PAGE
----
architecture into the Doric order. The 525 foot long frieze has been described by art historian Joan Breton Connelly as “showing 378 human and 245 animal figures… the largest and most detailed revelation of Athenian consciousness we have
… this moving portrayal of noble faces from the distant past, … the largest, most elaborate narrative tableau the Athenians have left us.”
The Parthenon’s design employed precise mathematical proportions, based upon the golden ratio, but as Mendelsohn noted,
“There are almost no straight lines in the building.” The columns employ entasis, a swelling at the center of each column, and tilt inward, while the foundation also rises toward the façade,
correcting for the optical illusion of sagging and tilting that would have resulted in perfectly straight lines. Aesthetically, though, as Mendelsohn explains,
“[T]he slight swelling also conveys the subliminal impression of muscular effort…Arching, leaning, straining, swelling, breathing: the over-all effect…
is to give the building a special and slightly unsettling quality of being somehow alive.” The building has been highly praised since ancient times as the 1st century Roman historian Plutarch called
it “no less stately in size than exquisite in form,” and in the modern era, Le Corbusier called it “the basis for all measurement in art.”
The Dying Gaul, Roman marble copy of Greek bronze by Epigonus
This Roman copy of a Greek Hellenistic work depicts a nude and dying man, identified as a Gaul or more specifically a Galatian, a member of a Celtic tribe in Pergamon,
a Greek city in Turkey. Sitting on the ground, his left hand grasping his left knee, and his right hand resting upon a broken sword as he holds himself up, he looks down as if contemplating his end.
His extended legs and the twist of his torso suggest pain and immanent collapse. The work is realistic and emotionally expressive, as the tension between tensed and relaxed muscles conveys his struggle to fight off death.
A pensive and somber feeling dominates the work, making it an intense reflection on defeat and mortality, while the idealization of his physical beauty suggests a heroic death.
The statue was discovered sometime in the early 1600s at the Villa Ludovisi, the country residence of a wealthy and powerful Italian family, and was originally believed to depict a Roman gladiator.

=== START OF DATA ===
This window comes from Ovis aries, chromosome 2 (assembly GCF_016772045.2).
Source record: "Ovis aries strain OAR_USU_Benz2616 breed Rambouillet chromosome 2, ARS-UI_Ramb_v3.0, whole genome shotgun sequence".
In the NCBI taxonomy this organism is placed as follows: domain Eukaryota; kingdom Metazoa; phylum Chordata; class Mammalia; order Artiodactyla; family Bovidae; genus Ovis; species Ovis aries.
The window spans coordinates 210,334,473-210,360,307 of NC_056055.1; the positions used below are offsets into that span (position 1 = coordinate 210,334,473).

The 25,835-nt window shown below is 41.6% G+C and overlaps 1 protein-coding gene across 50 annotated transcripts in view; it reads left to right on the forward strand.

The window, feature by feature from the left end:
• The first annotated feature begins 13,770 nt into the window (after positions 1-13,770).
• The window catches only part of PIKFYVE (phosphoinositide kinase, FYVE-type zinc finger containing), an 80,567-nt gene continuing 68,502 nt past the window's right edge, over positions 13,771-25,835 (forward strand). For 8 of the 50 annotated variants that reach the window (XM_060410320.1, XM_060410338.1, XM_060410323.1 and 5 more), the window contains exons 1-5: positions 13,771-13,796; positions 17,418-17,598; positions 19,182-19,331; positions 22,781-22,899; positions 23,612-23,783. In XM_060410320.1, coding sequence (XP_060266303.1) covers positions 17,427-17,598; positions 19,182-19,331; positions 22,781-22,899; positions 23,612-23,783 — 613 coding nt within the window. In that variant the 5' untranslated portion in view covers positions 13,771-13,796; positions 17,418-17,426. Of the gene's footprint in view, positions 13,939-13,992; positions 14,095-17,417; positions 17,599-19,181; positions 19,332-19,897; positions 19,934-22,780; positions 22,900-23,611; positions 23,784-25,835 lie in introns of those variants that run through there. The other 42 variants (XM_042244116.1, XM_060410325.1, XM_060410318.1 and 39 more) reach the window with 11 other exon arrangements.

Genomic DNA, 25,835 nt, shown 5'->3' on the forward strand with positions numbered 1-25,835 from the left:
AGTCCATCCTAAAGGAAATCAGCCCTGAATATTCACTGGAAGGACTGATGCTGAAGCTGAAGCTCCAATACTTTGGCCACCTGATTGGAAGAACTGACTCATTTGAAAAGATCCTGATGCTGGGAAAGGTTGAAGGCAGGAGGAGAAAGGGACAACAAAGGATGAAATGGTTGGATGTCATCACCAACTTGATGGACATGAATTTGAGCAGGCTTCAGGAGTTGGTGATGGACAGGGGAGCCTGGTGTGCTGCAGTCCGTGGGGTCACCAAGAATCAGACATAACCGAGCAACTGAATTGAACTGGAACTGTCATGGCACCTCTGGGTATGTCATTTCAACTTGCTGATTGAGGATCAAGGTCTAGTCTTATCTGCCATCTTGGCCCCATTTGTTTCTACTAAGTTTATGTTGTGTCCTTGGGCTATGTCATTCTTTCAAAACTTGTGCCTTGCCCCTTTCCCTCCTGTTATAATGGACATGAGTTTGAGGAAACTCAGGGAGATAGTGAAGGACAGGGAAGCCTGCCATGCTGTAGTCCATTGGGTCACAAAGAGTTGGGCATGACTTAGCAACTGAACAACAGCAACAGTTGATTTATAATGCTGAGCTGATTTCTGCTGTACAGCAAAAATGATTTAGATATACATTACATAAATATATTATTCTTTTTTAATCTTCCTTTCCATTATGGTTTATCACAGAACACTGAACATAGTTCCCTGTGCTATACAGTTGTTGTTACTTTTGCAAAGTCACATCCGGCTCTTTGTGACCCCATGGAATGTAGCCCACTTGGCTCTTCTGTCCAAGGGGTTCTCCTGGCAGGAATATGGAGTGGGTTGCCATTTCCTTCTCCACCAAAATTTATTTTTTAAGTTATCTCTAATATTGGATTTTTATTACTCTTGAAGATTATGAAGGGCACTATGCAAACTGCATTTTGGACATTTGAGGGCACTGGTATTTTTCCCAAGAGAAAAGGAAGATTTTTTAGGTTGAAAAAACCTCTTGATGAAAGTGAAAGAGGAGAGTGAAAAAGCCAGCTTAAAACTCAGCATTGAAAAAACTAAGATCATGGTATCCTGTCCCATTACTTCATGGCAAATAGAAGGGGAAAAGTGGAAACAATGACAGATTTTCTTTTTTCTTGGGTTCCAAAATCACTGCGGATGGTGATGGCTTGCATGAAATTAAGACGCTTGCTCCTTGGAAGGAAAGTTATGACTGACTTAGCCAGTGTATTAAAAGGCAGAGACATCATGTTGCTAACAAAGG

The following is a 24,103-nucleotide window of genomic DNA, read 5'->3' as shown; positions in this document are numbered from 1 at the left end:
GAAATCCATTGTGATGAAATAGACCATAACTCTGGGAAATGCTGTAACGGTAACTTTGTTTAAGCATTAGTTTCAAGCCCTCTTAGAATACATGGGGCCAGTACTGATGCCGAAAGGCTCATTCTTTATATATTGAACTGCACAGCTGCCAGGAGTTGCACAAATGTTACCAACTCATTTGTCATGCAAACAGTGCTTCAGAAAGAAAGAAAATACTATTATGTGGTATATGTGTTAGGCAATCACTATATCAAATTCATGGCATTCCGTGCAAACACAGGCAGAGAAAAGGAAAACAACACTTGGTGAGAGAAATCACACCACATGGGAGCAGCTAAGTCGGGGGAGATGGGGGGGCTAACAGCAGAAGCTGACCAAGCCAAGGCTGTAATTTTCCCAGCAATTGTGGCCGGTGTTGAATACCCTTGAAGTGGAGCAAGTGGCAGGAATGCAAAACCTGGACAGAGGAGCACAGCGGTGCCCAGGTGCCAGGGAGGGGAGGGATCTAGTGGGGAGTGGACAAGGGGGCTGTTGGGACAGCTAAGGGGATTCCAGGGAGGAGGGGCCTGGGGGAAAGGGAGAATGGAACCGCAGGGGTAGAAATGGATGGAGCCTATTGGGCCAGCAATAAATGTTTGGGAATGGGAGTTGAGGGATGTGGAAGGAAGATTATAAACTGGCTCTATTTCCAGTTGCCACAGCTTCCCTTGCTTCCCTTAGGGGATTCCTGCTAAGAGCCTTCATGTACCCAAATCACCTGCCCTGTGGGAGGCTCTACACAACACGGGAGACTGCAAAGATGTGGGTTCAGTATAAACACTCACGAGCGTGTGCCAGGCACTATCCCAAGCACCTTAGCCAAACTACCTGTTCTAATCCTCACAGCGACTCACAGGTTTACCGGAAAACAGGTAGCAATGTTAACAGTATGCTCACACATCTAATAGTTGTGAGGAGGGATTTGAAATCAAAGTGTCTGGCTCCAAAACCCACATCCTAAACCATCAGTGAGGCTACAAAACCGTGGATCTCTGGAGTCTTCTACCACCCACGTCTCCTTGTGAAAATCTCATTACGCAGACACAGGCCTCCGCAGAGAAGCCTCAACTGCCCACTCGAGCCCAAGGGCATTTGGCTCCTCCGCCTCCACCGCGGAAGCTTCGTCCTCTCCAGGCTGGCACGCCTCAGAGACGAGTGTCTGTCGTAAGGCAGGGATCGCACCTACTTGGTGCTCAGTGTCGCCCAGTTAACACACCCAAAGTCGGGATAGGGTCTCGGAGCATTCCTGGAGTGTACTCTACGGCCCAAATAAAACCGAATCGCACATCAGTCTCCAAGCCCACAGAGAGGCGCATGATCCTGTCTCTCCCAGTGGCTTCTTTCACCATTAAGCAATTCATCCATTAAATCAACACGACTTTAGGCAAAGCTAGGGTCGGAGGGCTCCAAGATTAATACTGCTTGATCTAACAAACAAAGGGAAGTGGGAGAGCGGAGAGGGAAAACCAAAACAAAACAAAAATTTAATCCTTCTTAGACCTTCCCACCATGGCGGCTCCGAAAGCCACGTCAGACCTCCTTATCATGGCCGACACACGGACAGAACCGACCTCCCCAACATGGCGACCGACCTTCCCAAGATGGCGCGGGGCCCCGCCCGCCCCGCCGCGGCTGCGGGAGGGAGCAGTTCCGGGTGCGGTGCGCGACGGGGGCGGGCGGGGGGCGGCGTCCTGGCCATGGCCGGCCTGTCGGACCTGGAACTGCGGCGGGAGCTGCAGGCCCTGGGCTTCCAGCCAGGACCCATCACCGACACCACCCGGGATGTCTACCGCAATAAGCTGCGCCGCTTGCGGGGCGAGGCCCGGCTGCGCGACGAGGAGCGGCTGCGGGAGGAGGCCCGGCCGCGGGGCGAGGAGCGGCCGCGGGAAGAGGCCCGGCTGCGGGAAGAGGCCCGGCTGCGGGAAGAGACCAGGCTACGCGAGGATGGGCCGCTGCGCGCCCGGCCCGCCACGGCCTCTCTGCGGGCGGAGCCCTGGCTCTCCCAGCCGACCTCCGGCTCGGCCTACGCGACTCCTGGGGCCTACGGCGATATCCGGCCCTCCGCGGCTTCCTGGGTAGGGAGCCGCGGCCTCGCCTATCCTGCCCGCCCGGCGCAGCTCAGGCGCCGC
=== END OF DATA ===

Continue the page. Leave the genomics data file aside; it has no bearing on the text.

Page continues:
The work was popular and viewing it became a necessary part of the Grand Tour undertaken by young aristocrats in the 18th and 19th centuries.
The British Romantic poet, Lord Byron whose famous poem Childe Harold’s Pilgrimage (1812) was written following his Grand Tour, wrote, “I see before me the gladiator lie/ He leans upon his hand – his manly brow/ Consents to death, but conquers agony.”
Its popularity led to a proliferation of marble and plaster copies across Europe.
In the 19th century, scholars identified the subject as a Gaul, due to his hairstyle and the torque he wears on his neck, and Epigonus, a court appointed sculptor of Pergamon,
as the original artist. The original was part of a complex sculpture group to celebrate Pergamon’s victory over the Gauls and exemplifies what was called the “Pergamene Style,”
which as contemporary art critic Jerry Saltz noted, “emphasized emotional appeal and almost Baroque volatility.
Nothing defines that style quite as clearly as the Dying Gaul, who is both tragic and sensual, firing both our desire and our sense of compassion.”
Venus de Milo
Believed to portray Venus, the goddess of love, this six-and-a-half-foot statue creates dynamic visual movement with its accentuated s-curve, emphasizing the curve of the torso and hip,
as the lower part of her body is draped in the realistic folds of her falling robe. The dramatic contrapposto,
her left knee raised as if lifting her foot off the ground, further emphasizes her movement, as she turns toward the viewer.
The work was originally attributed to Praxiteles but is now generally credited to Alexandros of Antioch. Scholarly dispute continues about the identity of its subject; traditionally identified as Venus,
some scholars believe the work actually portrays Amphitrite, a sea goddess, worshipped on the island of Milo where the sculpture was found in 1820,
and some contemporary scholars have suggested the figure may in fact portray a prostitute.
The statue was made from several pieces of marble, two blocks used for the body, while other parts, including the legs and left arm, were sculpted individually and then attached.